Season of the Witch is down to an historic 1% Rotten Tomatoes rating, and it’ll still make $11 or $12 million by Sunday night. Which is more than Fair Game has made since opening in early November. Blue Valentine is 20 times better than Season of the Witch and most of the Snookis and Guidos out there would rather die than pay to see it. All because they want to hang with their friends. And to them, Nic Cage, Ron Perlman, murky medieval landscapes and CG demons fall under that category.
Joel and Ethan Coen‘s True Grit beat Little Fockers, earning $4.5 million in 3124 situations to Fockers‘ $4.2 million on 3675 screens. Again, how and why are people still going to see Fockers? It’s awful, it’s hateful, it’s not funny and it’s made roughly $115 million so far. Why? Because Fockers is a kind of comfort blanket, and because Ben Stiller, Robert DeNiro, Teri Polo, Owen Wilson, Blythe Danner, Barbra Streisand, Dustin Hoffman and Jessica Alba are pallies who make audiences feel good on some level, no matter how rancid the film is. It’s diseased but that’s what most people seem to want. I need to breathe into a paper bag.
Ignatiy Vishnevetsky, the 24 year-old film obsessive who will begin co-hosting Roger Ebert Presents At the Movies (along with Associated Press film critic Christy Lemire) on 1.21, has compiled some kind of “Annual Critics Survey” preferred films of 2010 list, as posted by Indiewire. All I can say is that I hope Iggy knows how to charm the camera and that he and Lemire get some chemistry going.
At The Movies co-host Ignatiy (a.k.a. “Iggy”) Vishnevetsky.
I was amused from the start by the perversity of Ebert choosing a guy who’s arguably dweebier than Richard Brody to co-host a TV show aimed at American film lovers whose idea of stirring high-class cinema is The King’s Speech.
Vishnevetsky’s choices confirm my initial gut read on the guy, which is that (a) he’s quite headstrong and highly intelligent (anyone who puts Roman Polanski‘s The Ghost Writer at the top of the list has my allegiance), and (b) is averse to American-made films of any size (particularly those with pseudo-populist themes or stories about individual perseverance), and strongly prefers small-scale European flicks about complex social-political conflicts and/or glum family situations with an occasional Asian crime film thrown in.
In short, he’s one of those brilliant and impassioned cinefile types you see every year at the Cannes Film Festival with a crowd of six or seven at some side-street cafe, loudly and exuberantly proclaiming their preferences and revulsions and clearly determined to push their anti-mainstream, Euro-Turkish-Iranian choices as a way of gaining attention and favor with the international festival elitist crowd. Which is obviously one way to go and best of luck, etc., but I’d be astonished if Joe and Jane Popcorn take to the guy on Ebert’s show. And if I’m proved wrong, great. I’d much rather watch a young Russian eccentric than another Ben Lyons-type guy.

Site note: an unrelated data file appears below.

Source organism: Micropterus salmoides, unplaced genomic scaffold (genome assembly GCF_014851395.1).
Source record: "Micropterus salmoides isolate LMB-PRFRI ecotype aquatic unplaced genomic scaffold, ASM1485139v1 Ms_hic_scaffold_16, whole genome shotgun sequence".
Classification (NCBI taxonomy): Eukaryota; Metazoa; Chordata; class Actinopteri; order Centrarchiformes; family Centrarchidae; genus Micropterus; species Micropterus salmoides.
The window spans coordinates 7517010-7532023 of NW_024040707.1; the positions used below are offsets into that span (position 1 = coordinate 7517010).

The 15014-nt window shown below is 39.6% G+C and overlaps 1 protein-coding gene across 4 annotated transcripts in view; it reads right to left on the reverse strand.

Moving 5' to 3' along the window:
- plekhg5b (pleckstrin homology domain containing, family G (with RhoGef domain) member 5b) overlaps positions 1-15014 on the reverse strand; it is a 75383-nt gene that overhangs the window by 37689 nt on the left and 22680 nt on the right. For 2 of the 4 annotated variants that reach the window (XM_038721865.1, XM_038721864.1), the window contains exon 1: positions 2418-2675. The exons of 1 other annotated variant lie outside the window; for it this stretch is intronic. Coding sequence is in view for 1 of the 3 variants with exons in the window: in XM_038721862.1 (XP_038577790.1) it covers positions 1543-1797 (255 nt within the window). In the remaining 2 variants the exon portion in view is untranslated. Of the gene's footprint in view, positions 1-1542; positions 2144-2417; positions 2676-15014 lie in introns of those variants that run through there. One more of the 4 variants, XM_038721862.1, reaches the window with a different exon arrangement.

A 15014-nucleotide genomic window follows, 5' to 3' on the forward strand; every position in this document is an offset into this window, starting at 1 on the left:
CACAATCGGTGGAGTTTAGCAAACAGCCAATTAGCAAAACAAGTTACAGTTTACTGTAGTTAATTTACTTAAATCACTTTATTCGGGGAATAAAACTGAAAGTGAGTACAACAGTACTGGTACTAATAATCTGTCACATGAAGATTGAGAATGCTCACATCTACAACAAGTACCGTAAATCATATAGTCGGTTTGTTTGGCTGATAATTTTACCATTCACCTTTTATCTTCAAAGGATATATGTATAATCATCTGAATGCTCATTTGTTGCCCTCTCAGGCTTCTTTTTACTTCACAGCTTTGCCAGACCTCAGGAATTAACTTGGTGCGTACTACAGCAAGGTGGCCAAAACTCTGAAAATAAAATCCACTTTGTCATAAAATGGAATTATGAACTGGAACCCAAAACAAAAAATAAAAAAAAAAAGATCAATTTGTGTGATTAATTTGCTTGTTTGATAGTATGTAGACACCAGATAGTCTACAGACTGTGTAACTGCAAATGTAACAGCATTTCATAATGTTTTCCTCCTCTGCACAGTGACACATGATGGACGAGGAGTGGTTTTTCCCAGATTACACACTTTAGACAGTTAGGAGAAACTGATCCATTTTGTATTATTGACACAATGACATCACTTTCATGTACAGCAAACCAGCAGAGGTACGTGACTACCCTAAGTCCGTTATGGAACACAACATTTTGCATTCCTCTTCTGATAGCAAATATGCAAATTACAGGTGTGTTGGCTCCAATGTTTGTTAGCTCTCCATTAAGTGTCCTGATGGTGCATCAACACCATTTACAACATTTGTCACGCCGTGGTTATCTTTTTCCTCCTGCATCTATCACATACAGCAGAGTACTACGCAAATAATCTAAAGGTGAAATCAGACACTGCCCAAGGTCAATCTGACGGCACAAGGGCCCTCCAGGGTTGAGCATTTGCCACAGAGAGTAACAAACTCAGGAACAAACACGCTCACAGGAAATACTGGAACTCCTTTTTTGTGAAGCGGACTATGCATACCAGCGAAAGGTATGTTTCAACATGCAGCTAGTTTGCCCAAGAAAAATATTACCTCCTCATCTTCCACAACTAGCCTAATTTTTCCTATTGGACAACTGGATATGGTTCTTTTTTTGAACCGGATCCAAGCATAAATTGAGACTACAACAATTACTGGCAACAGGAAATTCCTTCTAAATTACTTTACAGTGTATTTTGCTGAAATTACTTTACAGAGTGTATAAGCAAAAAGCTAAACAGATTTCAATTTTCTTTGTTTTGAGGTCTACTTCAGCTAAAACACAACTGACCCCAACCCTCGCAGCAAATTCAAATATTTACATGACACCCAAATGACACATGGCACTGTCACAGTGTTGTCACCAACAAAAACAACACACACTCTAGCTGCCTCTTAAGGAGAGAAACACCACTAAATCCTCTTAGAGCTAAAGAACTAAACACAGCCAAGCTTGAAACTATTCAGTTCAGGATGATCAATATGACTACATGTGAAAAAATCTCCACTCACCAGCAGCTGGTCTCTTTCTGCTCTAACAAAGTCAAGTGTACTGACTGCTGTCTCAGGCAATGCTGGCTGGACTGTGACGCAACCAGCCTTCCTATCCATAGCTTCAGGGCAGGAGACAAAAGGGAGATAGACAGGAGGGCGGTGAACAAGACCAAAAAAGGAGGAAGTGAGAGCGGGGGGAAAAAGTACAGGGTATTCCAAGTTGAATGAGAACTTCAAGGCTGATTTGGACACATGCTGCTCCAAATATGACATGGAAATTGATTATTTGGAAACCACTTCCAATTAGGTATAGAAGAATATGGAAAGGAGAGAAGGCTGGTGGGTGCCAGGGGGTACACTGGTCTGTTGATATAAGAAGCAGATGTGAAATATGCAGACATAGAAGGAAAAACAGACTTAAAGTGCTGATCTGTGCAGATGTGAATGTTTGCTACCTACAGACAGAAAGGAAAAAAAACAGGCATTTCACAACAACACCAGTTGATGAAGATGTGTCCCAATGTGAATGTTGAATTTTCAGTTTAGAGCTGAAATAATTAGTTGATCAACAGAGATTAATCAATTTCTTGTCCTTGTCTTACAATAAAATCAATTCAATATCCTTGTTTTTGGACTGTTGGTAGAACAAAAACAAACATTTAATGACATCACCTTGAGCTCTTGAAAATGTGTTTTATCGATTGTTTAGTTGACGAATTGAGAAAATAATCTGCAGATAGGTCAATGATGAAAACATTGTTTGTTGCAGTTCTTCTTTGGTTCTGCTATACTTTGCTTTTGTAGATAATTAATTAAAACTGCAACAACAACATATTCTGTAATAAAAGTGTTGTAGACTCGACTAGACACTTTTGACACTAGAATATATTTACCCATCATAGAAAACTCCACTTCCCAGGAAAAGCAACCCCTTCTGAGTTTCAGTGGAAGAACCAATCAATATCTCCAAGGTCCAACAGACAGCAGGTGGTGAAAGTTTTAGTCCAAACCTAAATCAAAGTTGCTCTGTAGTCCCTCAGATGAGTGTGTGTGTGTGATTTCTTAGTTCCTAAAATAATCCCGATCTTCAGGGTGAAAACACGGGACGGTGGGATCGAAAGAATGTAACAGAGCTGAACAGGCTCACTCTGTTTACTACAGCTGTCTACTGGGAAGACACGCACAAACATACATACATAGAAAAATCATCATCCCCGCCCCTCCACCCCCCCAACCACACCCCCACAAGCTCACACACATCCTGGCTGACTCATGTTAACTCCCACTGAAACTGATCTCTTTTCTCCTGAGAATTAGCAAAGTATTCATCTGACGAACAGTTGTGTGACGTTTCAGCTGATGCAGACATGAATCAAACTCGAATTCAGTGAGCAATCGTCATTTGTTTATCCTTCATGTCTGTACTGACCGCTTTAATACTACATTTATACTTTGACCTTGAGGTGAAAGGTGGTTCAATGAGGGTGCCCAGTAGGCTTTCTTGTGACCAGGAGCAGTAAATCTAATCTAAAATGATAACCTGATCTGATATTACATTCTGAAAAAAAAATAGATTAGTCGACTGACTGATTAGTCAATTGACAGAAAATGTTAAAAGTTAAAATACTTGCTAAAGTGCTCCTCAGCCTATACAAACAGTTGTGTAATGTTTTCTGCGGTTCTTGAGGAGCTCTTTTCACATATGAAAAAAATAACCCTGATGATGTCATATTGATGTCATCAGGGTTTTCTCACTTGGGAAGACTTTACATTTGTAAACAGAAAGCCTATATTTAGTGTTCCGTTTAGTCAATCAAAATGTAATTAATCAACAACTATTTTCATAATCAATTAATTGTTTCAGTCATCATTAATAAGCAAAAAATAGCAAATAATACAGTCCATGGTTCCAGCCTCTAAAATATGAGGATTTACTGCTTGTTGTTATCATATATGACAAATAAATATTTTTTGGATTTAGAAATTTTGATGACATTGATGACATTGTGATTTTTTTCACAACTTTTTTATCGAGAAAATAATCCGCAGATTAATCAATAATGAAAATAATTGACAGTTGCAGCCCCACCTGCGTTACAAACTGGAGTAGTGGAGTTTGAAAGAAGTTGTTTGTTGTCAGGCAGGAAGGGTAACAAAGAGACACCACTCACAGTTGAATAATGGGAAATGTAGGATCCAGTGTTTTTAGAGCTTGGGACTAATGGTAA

But I have to say that Vishnevetsky’s aversion to American-made stuff seems excessive in a best-of-2010 context. To not include even one or two of the year’s finest U.S. films — The Social Network, Black Swan, The Fighter, Inception, Blue Valentine, True Grit, Toy Story 3, Winter’s Bone — but include George Romero‘s Survival of the Dead is, for me, a little game called tweak. It takes me back to the days when Village Voice critic Stuart Byron would argue that Mark Lester‘s Truck Stop Women was far superior to Costa-Gavras‘s State of Siege. I’m reminded of a passage from The Film Snob’s Dictionary about “reverse film snobbery” and how the snob will sometimes flaunt “his populist, un-arty taste.”
And yet most of Vishnevetsky’s preferred 2010 films are arty and conventionally tasteful and thoughtfully downish and socially striking in a mostly Euro-centric way.
1. Roman Polanski‘s The Ghost Writer
3. Marco Bellocchio‘s Vincere
4. World on a Wire (the 37 year-old Rainer Werner Fassbinder film, right?)
5. Claire Denis‘ White Material
7. Johnny To‘s Vengeance
8. George A. Romero‘s Survival of the Dead
9. Jacques Rivette‘s Around a Small Mountain
10. Manoel de Oliveira‘s Eccentricities of a Blonde-Haired Girl.
Postscript: I’m presuming that you’re supposed pronounce Vishnevetsky’s first name as something like “Ig-nyah-tee.” Well, forget it. Nobody’s going to be able to begin to say that correctly (remember Hillary Clinton trying to pronounce Dmitry Medvedev?), so that’s why I’m calling him “Iggy.” I’m doing the guy a favor, trust me, because that’s something that Joe Schmoe can relate to.